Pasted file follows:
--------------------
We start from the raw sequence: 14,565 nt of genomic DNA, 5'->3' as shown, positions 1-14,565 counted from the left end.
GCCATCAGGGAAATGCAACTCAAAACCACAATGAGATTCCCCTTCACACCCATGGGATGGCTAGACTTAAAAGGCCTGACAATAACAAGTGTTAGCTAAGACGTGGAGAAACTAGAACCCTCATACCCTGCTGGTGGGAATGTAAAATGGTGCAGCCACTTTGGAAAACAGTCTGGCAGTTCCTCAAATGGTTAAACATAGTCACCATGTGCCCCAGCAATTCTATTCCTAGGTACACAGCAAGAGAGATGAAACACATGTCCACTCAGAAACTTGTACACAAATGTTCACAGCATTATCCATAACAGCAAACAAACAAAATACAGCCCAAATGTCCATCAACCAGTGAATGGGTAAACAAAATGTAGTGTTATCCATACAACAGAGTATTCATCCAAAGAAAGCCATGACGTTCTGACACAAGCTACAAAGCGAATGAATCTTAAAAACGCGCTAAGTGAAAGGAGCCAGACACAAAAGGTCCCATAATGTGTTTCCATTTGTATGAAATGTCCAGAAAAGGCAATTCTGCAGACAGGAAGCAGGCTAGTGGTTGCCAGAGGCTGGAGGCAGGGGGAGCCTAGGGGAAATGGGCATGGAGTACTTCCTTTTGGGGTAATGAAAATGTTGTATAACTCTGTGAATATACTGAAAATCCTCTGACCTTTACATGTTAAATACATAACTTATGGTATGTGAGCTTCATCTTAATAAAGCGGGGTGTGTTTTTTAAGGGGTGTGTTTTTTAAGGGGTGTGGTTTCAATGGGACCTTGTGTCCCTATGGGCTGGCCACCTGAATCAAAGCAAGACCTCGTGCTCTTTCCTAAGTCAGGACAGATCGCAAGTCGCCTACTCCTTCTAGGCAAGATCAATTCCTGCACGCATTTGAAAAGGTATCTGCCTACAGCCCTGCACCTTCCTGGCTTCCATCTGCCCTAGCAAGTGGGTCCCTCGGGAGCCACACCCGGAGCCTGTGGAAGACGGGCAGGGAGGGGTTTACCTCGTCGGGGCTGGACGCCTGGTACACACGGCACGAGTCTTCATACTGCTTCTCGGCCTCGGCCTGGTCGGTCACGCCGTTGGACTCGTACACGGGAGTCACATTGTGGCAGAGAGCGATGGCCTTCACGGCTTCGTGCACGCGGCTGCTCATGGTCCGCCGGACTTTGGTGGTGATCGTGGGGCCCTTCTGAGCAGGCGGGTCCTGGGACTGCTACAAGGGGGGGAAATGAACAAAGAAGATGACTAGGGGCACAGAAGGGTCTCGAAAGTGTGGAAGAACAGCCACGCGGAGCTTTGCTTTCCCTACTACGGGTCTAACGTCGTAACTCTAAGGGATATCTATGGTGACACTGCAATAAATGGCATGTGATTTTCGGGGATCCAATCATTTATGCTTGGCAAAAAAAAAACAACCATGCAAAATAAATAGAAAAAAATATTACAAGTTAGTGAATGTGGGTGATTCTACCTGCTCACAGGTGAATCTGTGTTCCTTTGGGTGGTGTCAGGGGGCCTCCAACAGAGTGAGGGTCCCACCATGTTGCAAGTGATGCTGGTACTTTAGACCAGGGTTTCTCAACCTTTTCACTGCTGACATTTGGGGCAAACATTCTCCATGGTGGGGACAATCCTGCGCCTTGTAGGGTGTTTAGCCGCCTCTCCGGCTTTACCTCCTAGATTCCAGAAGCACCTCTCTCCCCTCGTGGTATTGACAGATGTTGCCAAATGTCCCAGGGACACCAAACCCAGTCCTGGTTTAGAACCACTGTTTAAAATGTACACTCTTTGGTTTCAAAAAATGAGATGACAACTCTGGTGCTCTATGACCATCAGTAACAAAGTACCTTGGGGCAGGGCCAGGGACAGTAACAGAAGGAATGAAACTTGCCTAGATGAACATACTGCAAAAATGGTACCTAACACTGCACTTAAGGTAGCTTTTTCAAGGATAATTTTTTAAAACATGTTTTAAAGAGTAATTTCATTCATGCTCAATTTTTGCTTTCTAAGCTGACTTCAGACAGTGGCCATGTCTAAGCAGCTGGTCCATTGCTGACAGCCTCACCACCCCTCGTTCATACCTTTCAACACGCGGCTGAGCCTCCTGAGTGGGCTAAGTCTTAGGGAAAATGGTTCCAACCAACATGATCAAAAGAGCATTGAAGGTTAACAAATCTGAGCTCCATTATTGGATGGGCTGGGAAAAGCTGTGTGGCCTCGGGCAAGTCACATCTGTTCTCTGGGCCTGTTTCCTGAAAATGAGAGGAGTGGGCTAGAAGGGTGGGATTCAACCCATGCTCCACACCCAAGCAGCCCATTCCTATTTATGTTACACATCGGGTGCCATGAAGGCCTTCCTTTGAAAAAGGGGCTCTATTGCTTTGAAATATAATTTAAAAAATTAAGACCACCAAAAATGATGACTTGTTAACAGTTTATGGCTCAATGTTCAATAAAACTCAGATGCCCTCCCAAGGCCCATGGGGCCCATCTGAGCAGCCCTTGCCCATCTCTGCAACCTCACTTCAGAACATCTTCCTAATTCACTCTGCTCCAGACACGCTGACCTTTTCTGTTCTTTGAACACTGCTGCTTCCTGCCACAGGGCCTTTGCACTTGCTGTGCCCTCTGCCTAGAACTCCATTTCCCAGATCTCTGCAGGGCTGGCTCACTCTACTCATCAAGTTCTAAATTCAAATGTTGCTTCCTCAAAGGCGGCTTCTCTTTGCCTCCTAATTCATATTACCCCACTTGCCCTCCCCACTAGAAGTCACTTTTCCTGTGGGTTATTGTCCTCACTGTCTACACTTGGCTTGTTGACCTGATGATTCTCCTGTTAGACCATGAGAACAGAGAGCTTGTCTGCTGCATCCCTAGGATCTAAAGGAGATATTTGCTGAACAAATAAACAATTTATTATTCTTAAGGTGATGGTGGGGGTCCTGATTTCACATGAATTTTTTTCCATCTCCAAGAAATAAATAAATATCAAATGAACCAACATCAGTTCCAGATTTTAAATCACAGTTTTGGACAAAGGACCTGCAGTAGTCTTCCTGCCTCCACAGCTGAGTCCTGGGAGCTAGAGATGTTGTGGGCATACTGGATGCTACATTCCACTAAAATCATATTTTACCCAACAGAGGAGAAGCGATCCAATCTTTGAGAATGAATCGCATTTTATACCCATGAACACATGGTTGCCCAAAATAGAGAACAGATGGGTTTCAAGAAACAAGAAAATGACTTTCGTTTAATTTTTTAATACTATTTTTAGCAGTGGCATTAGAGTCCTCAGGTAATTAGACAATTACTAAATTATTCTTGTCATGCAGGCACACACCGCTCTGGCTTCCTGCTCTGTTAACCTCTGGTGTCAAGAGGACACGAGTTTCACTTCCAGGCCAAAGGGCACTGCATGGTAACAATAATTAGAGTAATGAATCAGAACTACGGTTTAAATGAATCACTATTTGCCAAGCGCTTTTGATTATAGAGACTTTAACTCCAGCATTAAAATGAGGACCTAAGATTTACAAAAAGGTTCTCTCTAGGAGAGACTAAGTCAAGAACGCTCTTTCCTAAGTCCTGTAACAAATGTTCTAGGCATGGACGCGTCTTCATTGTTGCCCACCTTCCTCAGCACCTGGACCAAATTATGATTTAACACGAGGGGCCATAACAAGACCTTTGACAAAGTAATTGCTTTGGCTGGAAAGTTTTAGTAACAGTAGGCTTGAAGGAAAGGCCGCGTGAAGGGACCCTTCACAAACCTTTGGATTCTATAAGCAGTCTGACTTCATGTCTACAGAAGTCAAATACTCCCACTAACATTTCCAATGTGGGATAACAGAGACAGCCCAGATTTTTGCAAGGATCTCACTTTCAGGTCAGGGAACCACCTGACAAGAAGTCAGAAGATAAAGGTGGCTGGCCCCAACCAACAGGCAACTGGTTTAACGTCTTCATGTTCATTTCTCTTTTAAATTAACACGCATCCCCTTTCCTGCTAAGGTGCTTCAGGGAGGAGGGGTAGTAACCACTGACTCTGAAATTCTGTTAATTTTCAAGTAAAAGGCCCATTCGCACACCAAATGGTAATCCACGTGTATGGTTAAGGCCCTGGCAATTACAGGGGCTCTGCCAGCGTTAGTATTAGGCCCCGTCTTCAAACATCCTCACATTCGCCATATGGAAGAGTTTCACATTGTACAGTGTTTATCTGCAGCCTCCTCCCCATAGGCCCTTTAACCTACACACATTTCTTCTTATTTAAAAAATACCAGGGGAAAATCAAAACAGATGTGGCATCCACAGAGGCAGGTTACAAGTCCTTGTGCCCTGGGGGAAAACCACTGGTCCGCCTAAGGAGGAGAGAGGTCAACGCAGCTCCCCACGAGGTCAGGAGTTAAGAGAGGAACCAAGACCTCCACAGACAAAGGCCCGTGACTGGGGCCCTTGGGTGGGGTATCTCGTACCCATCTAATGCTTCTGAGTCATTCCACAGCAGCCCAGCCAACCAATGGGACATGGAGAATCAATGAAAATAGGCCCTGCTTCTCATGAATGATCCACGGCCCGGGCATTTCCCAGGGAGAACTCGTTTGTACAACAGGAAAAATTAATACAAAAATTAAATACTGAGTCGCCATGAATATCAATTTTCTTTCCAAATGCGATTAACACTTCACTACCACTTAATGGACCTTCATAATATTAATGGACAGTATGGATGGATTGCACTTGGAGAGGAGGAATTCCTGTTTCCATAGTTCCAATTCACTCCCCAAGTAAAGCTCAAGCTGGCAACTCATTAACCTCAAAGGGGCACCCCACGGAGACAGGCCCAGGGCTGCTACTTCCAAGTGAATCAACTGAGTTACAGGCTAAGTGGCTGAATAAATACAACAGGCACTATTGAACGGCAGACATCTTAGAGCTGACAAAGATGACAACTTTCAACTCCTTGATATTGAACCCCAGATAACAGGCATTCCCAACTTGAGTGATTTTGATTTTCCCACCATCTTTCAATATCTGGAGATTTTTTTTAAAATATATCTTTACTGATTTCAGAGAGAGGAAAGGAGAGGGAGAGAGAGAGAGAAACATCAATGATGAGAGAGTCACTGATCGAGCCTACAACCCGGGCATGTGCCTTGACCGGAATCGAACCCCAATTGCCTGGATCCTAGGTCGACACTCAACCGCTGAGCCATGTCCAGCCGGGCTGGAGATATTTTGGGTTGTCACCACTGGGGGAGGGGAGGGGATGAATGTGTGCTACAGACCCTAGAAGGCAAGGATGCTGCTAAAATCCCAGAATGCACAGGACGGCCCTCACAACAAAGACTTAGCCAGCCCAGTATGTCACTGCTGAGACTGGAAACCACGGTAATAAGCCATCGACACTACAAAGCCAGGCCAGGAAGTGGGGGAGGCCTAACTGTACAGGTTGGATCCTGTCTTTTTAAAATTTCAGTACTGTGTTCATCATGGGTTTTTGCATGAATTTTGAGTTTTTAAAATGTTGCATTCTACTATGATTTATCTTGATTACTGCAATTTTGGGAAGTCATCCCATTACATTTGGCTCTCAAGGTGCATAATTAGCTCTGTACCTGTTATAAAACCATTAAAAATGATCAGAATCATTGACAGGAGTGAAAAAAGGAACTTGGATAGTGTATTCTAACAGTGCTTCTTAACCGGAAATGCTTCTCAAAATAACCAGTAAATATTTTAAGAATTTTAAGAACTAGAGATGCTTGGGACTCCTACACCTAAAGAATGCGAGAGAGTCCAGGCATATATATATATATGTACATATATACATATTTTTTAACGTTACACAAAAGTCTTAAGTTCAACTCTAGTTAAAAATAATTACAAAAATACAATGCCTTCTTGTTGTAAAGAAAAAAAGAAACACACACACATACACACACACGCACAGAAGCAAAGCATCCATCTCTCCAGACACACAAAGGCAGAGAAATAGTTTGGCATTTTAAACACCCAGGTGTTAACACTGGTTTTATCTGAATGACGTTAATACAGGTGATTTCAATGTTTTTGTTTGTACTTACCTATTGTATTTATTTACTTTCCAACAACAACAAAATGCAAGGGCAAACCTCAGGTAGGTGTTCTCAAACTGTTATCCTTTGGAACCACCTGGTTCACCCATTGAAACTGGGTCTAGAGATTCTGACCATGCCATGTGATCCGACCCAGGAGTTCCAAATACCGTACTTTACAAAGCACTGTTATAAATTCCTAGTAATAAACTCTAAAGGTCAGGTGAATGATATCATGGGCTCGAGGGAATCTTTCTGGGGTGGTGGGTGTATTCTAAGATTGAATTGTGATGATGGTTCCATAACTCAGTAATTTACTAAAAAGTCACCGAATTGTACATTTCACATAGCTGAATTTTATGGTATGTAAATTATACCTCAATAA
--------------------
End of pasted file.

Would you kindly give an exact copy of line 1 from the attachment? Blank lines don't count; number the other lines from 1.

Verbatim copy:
We start from the raw sequence: 14,565 nt of genomic DNA, 5'->3' as shown, positions 1-14,565 counted from the left end.